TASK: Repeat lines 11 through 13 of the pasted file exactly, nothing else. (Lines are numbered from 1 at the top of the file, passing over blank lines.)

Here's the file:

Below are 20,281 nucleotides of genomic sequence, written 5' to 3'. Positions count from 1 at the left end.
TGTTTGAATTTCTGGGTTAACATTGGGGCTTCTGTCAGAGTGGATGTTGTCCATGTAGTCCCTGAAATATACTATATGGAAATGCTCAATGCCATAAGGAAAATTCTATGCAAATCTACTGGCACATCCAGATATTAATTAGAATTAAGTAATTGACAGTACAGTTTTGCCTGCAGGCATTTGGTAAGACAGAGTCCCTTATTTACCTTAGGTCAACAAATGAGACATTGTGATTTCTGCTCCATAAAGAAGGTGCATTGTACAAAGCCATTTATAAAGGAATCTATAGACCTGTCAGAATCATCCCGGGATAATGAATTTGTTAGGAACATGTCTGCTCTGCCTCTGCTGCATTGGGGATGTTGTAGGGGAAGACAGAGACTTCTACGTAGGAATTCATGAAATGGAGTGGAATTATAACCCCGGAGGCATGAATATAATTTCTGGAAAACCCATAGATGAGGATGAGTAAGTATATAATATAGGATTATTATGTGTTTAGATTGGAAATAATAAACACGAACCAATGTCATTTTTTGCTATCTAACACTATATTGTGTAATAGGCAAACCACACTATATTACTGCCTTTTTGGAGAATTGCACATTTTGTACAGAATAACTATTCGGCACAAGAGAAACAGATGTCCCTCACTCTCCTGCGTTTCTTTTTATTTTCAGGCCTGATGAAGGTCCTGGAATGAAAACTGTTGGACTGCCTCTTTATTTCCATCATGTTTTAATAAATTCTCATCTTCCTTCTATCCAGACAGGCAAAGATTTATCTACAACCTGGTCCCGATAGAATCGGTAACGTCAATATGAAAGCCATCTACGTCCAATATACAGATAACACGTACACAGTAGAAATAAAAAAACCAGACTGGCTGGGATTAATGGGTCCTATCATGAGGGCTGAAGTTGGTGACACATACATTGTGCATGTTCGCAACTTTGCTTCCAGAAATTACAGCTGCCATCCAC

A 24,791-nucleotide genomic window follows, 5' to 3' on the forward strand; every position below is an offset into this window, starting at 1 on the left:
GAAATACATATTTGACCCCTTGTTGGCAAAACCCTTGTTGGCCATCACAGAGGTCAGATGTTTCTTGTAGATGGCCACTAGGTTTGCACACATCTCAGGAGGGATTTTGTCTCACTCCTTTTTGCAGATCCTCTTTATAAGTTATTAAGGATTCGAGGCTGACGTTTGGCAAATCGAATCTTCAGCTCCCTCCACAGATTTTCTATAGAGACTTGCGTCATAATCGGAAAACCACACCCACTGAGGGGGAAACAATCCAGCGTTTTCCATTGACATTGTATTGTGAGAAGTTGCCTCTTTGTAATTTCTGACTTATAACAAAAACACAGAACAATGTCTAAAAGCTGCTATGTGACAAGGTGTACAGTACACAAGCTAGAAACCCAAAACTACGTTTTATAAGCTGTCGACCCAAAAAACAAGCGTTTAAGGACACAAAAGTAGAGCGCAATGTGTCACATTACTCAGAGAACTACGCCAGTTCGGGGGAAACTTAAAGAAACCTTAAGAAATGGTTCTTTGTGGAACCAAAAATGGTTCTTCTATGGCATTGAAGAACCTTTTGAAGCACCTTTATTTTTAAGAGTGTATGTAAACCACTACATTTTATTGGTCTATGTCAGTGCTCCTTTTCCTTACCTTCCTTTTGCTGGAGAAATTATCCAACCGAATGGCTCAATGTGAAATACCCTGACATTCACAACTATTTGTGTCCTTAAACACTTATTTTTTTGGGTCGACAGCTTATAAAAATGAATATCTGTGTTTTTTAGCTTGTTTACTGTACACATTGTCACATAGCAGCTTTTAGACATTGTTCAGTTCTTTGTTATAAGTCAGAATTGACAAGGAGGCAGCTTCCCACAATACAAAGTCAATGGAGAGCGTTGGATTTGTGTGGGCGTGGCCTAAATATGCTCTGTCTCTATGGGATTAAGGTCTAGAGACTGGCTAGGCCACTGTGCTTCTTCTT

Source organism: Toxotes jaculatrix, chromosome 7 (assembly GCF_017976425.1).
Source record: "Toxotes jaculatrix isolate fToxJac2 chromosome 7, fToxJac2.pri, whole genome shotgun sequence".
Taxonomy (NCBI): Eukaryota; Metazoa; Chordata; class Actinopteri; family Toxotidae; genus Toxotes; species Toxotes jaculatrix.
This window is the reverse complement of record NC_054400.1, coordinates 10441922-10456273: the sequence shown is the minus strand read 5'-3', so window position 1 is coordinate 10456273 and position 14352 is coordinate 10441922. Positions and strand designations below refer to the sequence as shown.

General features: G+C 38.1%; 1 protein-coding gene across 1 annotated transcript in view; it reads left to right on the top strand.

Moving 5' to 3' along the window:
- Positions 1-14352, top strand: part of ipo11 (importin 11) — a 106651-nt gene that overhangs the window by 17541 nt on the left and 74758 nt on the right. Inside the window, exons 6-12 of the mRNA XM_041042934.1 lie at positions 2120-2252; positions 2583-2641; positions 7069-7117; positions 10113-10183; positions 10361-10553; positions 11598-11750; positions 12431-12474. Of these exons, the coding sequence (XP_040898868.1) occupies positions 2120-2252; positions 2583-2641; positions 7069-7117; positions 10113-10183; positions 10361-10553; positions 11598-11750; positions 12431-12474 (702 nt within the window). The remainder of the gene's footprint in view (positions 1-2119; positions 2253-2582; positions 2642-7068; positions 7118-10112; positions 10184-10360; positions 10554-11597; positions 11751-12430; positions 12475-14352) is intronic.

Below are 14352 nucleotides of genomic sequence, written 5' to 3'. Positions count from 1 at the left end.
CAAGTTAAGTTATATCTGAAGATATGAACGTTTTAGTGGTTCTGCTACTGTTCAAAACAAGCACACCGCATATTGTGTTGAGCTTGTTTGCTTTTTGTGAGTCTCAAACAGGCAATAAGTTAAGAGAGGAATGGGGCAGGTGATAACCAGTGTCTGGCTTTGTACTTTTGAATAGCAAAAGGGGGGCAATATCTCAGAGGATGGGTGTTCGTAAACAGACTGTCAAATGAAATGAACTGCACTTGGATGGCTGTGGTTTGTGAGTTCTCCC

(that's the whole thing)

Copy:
- Positions 1-14352, top strand: part of ipo11 (importin 11) — a 106651-nt gene that overhangs the window by 17541 nt on the left and 74758 nt on the right. Inside the window, exons 6-12 of the mRNA XM_041042934.1 lie at positions 2120-2252; positions 2583-2641; positions 7069-7117; positions 10113-10183; positions 10361-10553; positions 11598-11750; positions 12431-12474. Of these exons, the coding sequence (XP_040898868.1) occupies positions 2120-2252; positions 2583-2641; positions 7069-7117; positions 10113-10183; positions 10361-10553; positions 11598-11750; positions 12431-12474 (702 nt within the window). The remainder of the gene's footprint in view (positions 1-2119; positions 2253-2582; positions 2642-7068; positions 7118-10112; positions 10184-10360; positions 10554-11597; positions 11751-12430; positions 12475-14352) is intronic.

Below are 14352 nucleotides of genomic sequence, written 5' to 3'. Positions count from 1 at the left end.
CAAGTTAAGTTATATCTGAAGATATGAACGTTTTAGTGGTTCTGCTACTGTTCAAAACAAGCACACCGCATATTGTGTTGAGCTTGTTTGCTTTTTGTGAGTCTCAAACAGGCAATAAGTTAAGAGAGGAATGGGGCAGGTGATAACCAGTGTCTGGCTTTGTACTTTTGAATAGCAAAAGGGGGGCAATATCTCAGAGGATGGGTGTTCGTAAACAGACTGTCAAATGAAATGAACTGCACTTGGATGGCTGTGGTTTGTGAGTTCTCCC